How can we look for countries with lower meat consumption?
When it comes to the relationship between meat consumption per capita and wealth, we are interested in two types of outliers. These are visualised in the conceptual graphs shown in Figure 2, below.
The first type of outliers we will call 'raw outliers'. Imagine we produce a graph showing a number of countries for a particular year. The horizontal axis shows the GDP per capita, and the vertical axis shows meat consumption per capita (Figure 2A). The data points would show a positive correlation (grey points). But there may also be some countries that sit below the trend, meaning that their value for meat consumption per capita is lower than would be expected for the country's GDP per capita. These countries are indicated in Figure 2A using an arrow and gold data points.
The second type of outliers we will call 'slope outliers'. Imagine we produce a graph showing a number of countries for a particular year. The horizontal axis simply lists all of the countries. The vertical axis shows the slope of meat consumption per capita over time. A positive value means that the country's meat consumption per capita has increased over the years. A zero or negative value means that the country's metric has not increased over the years. This means that the country's value for a given metric has remained steady, or has decreased, even as the country develops (assuming the country's GDP per capita has indeed increased over time). These countries are indicated in Figure 2B using an arrow and blue data points.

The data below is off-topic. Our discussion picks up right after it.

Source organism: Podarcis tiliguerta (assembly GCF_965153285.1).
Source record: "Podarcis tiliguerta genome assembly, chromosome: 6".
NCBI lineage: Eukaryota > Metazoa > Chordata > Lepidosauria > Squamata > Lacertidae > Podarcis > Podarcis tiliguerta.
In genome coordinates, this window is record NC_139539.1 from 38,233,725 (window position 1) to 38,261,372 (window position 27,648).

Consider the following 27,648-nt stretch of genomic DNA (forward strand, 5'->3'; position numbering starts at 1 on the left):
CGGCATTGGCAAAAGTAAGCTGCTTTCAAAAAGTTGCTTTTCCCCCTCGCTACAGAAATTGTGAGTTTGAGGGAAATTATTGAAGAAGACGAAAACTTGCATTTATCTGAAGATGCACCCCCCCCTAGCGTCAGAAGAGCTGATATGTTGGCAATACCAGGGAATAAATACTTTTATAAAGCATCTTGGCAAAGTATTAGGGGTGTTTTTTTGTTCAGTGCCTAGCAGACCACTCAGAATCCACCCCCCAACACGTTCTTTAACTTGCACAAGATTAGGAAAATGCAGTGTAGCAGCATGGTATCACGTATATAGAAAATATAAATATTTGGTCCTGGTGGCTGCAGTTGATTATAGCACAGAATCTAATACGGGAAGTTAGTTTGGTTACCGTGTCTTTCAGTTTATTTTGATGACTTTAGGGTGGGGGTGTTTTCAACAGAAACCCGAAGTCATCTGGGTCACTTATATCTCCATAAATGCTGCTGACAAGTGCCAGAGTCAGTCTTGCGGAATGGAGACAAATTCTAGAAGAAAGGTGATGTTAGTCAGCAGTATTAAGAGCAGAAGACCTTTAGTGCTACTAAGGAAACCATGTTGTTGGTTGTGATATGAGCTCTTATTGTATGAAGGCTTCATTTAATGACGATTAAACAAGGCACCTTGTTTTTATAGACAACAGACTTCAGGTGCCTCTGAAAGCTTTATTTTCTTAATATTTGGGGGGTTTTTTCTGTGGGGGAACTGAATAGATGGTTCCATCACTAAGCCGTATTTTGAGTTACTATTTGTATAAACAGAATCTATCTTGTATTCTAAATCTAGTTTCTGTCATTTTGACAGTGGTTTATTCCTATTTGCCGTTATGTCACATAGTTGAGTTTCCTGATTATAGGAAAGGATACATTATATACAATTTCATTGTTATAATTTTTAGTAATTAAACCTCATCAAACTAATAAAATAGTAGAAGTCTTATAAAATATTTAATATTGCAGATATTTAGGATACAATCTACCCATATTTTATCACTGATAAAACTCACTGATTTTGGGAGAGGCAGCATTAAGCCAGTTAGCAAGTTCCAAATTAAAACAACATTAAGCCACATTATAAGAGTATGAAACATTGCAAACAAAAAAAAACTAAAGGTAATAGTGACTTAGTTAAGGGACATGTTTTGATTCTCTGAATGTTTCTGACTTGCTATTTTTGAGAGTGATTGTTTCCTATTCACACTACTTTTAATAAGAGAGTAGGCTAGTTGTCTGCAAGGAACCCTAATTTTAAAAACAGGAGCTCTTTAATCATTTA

Figure 2: Conceptual graphs showing our approach for analysing meat consumption. A = graph of GDP per capita against meat consumption per capita, with countries with comparatively low meat consumption highlighted in gold (see Figure 3). B = the rate of change of meat consumption per capita over time, with countries with falling or steady meat consumption highlighted in blue (see Figure 4).
To examine the relationship between GDP per capita and meat consumption per capita - and to identify interesting, outlying countries (as shown in Figure 2) - the steps in our analysis were as follows. For access to our raw data and R code, see the appendix of this report.